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Attorney general refuses to answer Hardaway’s voucher question

Slatery's office cites 'threat of litigation' over education savings accounts

By Updated: April 16, 2019 7:44 PM CT | Published: April 16, 2019 2:33 PM CT

Worried about the “threat of litigation,” Tennessee Attorney General Herbert Slatery’s office is declining to issue a legal opinion to state Rep. G.A. Hardaway about the constitutionality of Gov. Bill Lee’s education savings account bill.

“In the course of our review, it has come to our attention that, if the Tennessee Education Savings Account Act becomes law, it would almost certainly be the subject of litigation specifically challenging the constitutionality of (part) of the act,” a response from Solicitor General Andree Sophia Blumstein states. “Thus, the question you have posed directly implicates legal issues that are highly likely to become the subject of litigation in which this Office would be called upon to represent the State.”

<strong>Herbert Slatery</strong>

Herbert Slatery

<strong>G.A. Hardaway</strong>

G.A. Hardaway

Hardaway, a Memphis Democrat, was frustrated Tuesday with the attorney general’s refusal to provide him with a legal opinion on whether the legislation could violate federal law by prohibiting the children of illegal immigrants from participating. The letter to Hardaway is dated April 12.

Hardaway sent Slatery’s office a request April 8 seeking answers about a section of House Bill 939 dealing with a section requiring parents of students 17 and younger or students age 18 to provide documentation showing their identification in order to receive some $7,300 in state funds to enroll in private schools.

Documents, including a driver’s license, birth certificate or visa/green card, must be given to the Tennessee Department of Education when the parent or eligible student applies to participate.

Hardaway wants to know if the section is constitutional, and several other lawmakers have expressed reservations about the bill, even though it contains a severability clause enabling it to remain in effect if one part is struck down in court.


Sam Stockard: Hardaway seeks AG opinion on legality of voucher bill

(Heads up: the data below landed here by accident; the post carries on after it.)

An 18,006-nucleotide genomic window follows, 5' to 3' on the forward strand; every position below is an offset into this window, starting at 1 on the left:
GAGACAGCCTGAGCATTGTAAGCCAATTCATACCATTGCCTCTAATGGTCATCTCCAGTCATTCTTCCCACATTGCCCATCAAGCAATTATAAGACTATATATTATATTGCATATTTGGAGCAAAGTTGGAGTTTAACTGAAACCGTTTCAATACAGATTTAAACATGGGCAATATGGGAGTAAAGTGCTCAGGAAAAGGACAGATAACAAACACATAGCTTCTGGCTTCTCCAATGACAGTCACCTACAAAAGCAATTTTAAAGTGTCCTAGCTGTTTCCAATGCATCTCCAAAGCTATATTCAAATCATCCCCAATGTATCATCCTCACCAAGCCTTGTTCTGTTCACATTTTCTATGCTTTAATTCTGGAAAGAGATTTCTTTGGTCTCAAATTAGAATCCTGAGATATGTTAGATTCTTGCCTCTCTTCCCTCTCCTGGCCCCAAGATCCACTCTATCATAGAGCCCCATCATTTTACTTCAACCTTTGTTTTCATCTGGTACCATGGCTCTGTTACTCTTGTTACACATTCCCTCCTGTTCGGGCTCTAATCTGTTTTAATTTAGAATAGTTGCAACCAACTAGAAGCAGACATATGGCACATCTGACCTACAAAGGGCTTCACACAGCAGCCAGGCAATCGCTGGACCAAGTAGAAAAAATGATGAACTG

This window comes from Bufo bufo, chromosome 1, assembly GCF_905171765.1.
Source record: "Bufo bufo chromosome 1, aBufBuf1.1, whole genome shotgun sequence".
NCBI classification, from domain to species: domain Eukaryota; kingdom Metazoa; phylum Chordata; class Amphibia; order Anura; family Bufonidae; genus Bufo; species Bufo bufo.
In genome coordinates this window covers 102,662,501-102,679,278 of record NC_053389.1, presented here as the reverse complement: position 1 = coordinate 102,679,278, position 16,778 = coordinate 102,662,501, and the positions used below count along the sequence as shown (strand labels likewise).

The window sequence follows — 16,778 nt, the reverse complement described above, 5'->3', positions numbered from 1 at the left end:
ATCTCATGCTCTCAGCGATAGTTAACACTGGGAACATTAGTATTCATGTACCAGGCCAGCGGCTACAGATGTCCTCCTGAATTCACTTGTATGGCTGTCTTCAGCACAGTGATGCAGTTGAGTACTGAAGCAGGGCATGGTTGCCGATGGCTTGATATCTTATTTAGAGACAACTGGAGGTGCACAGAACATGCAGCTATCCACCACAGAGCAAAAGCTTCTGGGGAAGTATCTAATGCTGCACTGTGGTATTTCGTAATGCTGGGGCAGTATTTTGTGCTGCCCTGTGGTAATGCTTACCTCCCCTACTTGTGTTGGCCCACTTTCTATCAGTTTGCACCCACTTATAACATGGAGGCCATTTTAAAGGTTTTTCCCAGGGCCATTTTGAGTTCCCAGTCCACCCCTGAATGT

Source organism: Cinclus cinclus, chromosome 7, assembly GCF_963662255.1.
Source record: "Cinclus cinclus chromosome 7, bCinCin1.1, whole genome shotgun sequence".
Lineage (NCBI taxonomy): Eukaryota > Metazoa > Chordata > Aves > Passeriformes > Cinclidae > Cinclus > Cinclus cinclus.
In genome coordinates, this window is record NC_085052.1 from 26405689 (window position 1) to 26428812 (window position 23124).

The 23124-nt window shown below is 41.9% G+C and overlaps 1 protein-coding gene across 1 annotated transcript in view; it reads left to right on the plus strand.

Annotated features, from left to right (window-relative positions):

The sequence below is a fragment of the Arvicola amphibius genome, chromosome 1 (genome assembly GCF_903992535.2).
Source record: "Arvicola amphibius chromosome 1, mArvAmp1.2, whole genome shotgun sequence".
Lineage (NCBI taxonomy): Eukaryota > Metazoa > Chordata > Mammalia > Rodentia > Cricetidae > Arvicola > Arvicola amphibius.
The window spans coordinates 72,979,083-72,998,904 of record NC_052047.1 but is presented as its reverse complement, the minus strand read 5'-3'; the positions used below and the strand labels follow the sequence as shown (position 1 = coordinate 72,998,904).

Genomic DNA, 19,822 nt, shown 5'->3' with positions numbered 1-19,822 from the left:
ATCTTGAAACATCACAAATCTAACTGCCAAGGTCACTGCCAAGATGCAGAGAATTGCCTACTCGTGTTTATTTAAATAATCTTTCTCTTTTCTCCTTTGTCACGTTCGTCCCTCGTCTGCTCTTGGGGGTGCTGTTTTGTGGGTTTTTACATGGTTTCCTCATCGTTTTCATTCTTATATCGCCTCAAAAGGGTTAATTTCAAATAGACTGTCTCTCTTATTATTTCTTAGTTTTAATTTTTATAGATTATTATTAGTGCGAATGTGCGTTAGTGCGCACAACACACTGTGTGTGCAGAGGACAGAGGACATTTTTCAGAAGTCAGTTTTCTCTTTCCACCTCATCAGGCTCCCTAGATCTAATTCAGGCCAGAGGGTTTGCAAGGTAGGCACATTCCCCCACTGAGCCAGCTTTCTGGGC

Opponents of the legislation say the bill violates Plyler v. John Doe, a 1981 Supreme Court decision prohibiting public school systems from checking the immigration status of children and requiring them to provide an education for all students, regardless of immigration status. That case stemmed from a Texas restriction against public education for children of immigrant workers.

State Sen. Dolores Gresham, sponsor of the Senate version of the bill, has said she doesn’t believe the Senate should “cross a line” that could violate federal law but then soft-pedaled that stance last week when the Senate Education Committee considered the bill, saying identification of parents would be “pretty routine.”

Her initial comments conflicted with those of Lee, who told reporters recently, “I think if they’re legal residents of the state of Tennessee and they’re legal citizens of Tennessee, then they would qualify for this program.”

The solicitor general's letter to Hardaway goes on to state, “We very much regret that, because of the imminent threat of litigation and the potential involvement of this Office in that litigation, we are unable to provide the requested opinion.

"To avoid intruding inappropriately into the administrative or judicial process, this Office has a longstanding policy of not opining on questions concerning matters or issues pending before administration or judicial bodies or matters involving potential or threatened litigation. In particular, this Office cannot issue opinions related to litigation in which it is involved or in which it may be called upon to participate.”

Lee’s proposal calls for spending $25 million in each of the next three years to prepare for launching the program with $75 million in 2021-22 for a maximum of 5,000 students, replacing funds local systems will lose when students leave public districts. The number of students, if it reaches a cap amount, could increase by 2,500 annually up to 30,000 in the Senate, twice the limit in the House version of the legislation.

The legislation was scheduled to be heard in Tuesday’s Senate Finance, Ways and Means Committee meeting but was postponed because of time constraints. The House version is set to be heard Wednesday by the Finance, Ways and Means Committee.

Topics

Herbert H. Slatery G.A. Hardaway Tennessee Education Savings Account Act Plyler v. John Doe House Bill 939
Sam Stockard

Sam Stockard

Sam Stockard is a Nashville-based reporter with more than 30 years of journalism experience as a writer, editor and columnist covering the state Legislature and Tennessee politics for The Daily Memphian.


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